Case studies tend to be the most valuable form of content for my clients. That’s why we always start with case studies when I begin working with a new client.
Case studies are the most useful piece of content because they provide the proof that we need to confirm that a business can deliver the results or outcomes prospects are looking for. No matter what kind of product or service, case studies show us the kinds of companies the vendor has had success with and the reader can use that to determine whether or not they want to pursue further discussions with the company.
In the past case studies were often boring, but they don’t have to be. They should tell a story that includes a beginning, middle and end. The more details you can include as you tell the story, the more a prospect will remember what you do and what you do well. Ideally, interviews should always be part of collecting the data to ensure you also collect the anecdotal comments that convey an emotional connection to the vendor. Sure, we definitely want to hear about the quantifiable results and outcomes, but we also want to hear how the client connects with the vendor and what’s important to that client.
In order to deliver successful case studies, there are a few critical steps to follow.
It’s About the Reader
Remember that all content is about the reader. The reader doesn’t care about you and your wonderful software, they only care about how that software makes their life easier and solves their problems. Be sure to focus on letting potential customers know how they can reap the same benefits described in the case study.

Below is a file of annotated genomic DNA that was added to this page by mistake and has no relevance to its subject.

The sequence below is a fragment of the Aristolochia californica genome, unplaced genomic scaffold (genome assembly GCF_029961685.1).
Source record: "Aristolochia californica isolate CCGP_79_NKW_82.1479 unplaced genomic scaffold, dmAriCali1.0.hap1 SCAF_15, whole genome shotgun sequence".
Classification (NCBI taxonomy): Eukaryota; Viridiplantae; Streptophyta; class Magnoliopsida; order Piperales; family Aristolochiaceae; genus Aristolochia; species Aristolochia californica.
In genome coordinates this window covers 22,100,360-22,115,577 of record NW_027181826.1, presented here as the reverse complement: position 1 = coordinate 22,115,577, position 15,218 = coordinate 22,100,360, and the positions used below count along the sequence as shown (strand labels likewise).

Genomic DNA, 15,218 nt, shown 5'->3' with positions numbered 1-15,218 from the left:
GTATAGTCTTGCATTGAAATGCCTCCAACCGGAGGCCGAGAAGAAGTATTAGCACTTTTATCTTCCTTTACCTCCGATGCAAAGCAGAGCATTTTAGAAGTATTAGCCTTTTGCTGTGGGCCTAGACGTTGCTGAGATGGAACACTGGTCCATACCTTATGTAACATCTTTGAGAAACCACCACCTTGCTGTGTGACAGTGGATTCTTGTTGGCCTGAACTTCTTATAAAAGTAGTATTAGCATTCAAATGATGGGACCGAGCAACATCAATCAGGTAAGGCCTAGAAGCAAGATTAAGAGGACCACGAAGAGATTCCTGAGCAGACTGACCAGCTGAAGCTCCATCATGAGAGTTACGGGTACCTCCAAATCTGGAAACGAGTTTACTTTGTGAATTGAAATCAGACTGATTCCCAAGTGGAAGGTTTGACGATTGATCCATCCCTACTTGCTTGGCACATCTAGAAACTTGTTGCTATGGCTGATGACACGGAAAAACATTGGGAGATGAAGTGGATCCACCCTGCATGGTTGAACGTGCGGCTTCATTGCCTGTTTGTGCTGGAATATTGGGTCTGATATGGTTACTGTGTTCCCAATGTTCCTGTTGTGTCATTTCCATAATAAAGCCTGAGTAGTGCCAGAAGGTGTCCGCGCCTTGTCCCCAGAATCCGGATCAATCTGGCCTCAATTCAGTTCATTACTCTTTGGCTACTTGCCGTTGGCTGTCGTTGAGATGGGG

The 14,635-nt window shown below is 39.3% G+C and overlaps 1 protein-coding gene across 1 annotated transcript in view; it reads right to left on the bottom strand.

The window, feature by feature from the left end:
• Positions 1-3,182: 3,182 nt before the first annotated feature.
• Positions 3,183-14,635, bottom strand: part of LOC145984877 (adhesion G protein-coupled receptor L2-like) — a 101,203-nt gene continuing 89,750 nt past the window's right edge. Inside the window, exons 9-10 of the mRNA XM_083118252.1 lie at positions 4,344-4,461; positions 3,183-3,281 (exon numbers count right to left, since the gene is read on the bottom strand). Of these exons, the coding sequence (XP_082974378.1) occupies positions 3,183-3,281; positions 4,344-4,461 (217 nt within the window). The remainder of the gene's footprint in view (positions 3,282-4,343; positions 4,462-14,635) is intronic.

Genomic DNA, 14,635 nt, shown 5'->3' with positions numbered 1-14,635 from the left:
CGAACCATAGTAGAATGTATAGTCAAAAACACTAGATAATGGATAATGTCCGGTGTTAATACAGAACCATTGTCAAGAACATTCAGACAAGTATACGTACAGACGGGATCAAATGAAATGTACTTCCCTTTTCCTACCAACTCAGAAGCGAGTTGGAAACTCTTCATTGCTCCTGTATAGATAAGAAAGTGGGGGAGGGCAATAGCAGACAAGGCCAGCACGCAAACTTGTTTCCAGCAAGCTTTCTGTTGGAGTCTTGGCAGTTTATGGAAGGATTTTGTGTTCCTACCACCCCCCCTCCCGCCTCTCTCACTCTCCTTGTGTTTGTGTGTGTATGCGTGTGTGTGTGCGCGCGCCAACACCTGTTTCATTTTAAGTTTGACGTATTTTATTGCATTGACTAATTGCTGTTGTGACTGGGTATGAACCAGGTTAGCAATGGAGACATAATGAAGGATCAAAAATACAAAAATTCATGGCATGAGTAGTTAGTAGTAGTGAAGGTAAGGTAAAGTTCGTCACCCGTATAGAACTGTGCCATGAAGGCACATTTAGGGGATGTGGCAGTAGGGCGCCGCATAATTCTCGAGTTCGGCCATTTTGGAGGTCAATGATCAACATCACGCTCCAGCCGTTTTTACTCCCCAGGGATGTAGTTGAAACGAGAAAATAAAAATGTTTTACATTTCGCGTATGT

Great case studies focus on the customer problem that was solved. Focusing on the problems your products and services solve allows the reader to relate to the relief the client experienced. You don’t want the case study to come off too sales oriented–simply tell the story as it happened and share the measureable improvements attained.
Include Verbatim Comments
Take the perspective of the buyer. The prospective buyer wants to know how similar they are to the customer discussed in the case study, they want to be able to identify with that user. Incorporating direct quotes or testimonials from the client are very powerful with prospective clients.
Readers know that case studies are produced by the vendor, but they also know that the vendor isn’t going to put something out there that the client didn’t actually say. This is the chance for the reader to see a third party’s point of view and you want to make the most of that.
People read case studies because they deliver the social proof we’re looking for that confirms a product or service delivers results. Case studies without customer quotes are much less believable.
Quantify the Results
If you can provide results and outcomes in numbers this helps your case tremendously. It enhances your trust and credibility simply because you were diligent about monitoring and recording results. General statements about saving money and saving time are not that interesting. We all want to know how much money was saved or how much less time did it take to perform the same activities. Numbers add trust and credibility.
Include Visual Proof
In B2B, we also need visual proof. Screenshots or charts and graphs provide the details that can make the case study aesthetically pleasing. A page full of text is not inviting for anyone, regardless of the importance. We all need visual stimulation so be sure to add some product images or even put the customer quotes in call-out boxes to give the eyes a break from text.
These points will help you deliver engaging case studies that are also visually appealing. The key to success is ensuring you can tell a quality story that meets the needs of the organization. Stories make the situation and the solution memorable.